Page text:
You may be familiar with a PCI compliance fee (or sometimes called a non-compliance fee) associated with any merchant account you would sign up for. Unlike other services, this line item will not change depending on the type of package you get as it is essential for maintaining your merchant account. But when you pay this annual fee, what is it actually doing? First off, PCI stands for the Payment Card Industry, which sets a certain security standard that any merchant must be up-to-date with. Being PCI compliant would therefore apply to anyone that processes, stores, or transmits credit card information. If you have a merchant ID, then you fall under this category! While the PCI sets that standard, it is up to the merchants—not the credit card brands—to take the right security measures, so having a merchant account allows the credit card processing company to stay compliant for you. In addition, your business will fall into one of four PCI compliance levels, judged by how many Visa transactions you are processing within a 12-month period. These four levels are listed below, as lined out by the PCI DSS:
Level 1—any merchant, regardless of acceptance channel, processing over 6 million Visa transactions per year.
Level 2—any merchant, regardless of acceptance channel, processing 1 million to 6 million Visa transactions per year.
Level 3—any merchant processing 20,000 to 1 million Visa e-commerce transactions per year.
Level 4—any merchant processing fewer than 20,000 Visa e-commerce transactions per year, and all other merchants, regardless of acceptance channel, processing up to 1 million Visa transactions per year.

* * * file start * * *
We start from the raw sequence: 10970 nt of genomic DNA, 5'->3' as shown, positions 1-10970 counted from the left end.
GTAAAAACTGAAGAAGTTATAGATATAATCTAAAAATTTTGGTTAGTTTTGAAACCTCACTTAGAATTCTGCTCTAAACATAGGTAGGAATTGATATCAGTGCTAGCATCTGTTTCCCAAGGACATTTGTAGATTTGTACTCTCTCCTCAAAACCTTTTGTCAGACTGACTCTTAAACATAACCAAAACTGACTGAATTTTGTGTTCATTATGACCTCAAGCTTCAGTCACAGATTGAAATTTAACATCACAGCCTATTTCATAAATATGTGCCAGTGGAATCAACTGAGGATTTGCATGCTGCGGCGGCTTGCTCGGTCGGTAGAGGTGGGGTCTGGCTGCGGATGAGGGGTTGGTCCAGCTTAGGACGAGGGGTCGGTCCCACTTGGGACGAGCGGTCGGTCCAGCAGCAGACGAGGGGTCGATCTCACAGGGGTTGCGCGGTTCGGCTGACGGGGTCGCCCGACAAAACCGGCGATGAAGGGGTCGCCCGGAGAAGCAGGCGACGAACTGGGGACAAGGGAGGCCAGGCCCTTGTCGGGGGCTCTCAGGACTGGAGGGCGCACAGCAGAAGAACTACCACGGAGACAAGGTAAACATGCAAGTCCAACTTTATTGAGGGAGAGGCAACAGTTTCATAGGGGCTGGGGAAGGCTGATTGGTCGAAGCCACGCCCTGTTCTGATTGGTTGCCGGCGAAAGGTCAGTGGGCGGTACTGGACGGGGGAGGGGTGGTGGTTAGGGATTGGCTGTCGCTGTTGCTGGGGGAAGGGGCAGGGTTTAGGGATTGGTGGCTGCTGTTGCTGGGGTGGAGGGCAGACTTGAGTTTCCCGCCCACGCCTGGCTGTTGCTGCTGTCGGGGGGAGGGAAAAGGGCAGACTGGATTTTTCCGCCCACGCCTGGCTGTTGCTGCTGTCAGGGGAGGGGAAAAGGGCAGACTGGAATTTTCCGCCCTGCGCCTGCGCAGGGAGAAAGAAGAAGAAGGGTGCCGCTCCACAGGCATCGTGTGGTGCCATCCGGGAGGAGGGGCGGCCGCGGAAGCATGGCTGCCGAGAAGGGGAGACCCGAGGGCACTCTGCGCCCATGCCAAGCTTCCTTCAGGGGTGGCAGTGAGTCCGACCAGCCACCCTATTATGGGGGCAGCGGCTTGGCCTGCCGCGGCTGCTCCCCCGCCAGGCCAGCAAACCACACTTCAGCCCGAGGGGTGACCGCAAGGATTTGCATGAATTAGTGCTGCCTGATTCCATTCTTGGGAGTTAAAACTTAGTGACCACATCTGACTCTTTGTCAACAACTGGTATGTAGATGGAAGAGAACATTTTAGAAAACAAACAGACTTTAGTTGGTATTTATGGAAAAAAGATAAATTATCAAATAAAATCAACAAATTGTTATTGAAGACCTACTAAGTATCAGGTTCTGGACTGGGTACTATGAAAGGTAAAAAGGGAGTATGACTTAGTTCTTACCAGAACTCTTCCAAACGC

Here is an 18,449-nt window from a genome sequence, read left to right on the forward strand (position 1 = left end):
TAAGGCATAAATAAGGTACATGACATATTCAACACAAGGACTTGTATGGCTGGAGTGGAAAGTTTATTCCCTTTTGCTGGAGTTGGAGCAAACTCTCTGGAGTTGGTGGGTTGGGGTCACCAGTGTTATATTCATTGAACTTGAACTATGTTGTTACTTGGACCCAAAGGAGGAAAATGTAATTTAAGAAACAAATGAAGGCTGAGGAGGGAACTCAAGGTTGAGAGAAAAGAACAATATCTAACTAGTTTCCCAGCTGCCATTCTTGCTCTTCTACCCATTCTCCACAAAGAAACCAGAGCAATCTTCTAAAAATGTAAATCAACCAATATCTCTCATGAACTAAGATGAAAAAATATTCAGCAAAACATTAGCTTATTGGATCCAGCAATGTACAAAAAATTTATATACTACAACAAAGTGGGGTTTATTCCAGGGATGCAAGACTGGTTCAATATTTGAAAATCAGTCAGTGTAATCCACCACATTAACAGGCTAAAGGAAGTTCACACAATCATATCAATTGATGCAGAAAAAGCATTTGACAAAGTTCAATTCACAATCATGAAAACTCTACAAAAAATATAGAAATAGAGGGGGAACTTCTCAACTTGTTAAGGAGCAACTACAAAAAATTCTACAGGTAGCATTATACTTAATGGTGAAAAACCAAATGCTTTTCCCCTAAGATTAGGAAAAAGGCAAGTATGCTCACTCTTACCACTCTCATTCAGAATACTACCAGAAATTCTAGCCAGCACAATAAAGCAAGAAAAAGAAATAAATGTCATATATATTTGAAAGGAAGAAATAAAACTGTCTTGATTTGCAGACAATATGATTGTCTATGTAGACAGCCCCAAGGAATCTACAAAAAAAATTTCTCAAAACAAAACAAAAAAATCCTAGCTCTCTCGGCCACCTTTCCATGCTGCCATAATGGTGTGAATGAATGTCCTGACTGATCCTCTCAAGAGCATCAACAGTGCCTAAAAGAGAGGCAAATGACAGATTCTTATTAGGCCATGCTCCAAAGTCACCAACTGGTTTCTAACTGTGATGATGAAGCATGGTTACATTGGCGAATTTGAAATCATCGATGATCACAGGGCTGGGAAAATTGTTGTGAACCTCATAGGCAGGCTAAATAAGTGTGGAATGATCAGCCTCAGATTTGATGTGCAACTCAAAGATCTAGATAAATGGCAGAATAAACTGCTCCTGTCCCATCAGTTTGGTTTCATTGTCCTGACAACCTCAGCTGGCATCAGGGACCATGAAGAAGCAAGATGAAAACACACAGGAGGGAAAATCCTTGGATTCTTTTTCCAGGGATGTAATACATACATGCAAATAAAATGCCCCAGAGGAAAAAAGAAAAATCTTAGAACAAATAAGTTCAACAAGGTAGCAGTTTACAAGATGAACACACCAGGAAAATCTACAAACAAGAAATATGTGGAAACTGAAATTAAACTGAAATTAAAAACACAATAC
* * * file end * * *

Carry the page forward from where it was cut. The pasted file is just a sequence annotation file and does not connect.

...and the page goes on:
Based on these levels, those processing more transactions will be held at a higher validation level. It is important to note that having an SSL certificate, even a high assurance SSL certificate, is not enough to ensure compliance. At the most it can confirm a secure connection between the customer’s browser and the web server in addition to validating the website operators are a legitimate and legally accountable organization. To be fully PCI compliant, however, companies must also complete a self-assessment on their business as well as passing a vulnerability scan, if applicable.
At the end of the day, merchant accounts require a small annual fee to keep your business PCI compliant. Since this is a standard set by all major card brands, failing to stay compliant can result in fines from $5,000 to $100,000 per month from an acquiring bank. You can be sure the bank will pass these fees on to you, the merchant, in addition to other penalties from the bank including increased transaction fees or termination. The best way to avoid that? Make sure you have a merchant account with a trusted credit card processing company so PCI non-compliance is something you never have to worry about. Find more information about the PCI DSS here.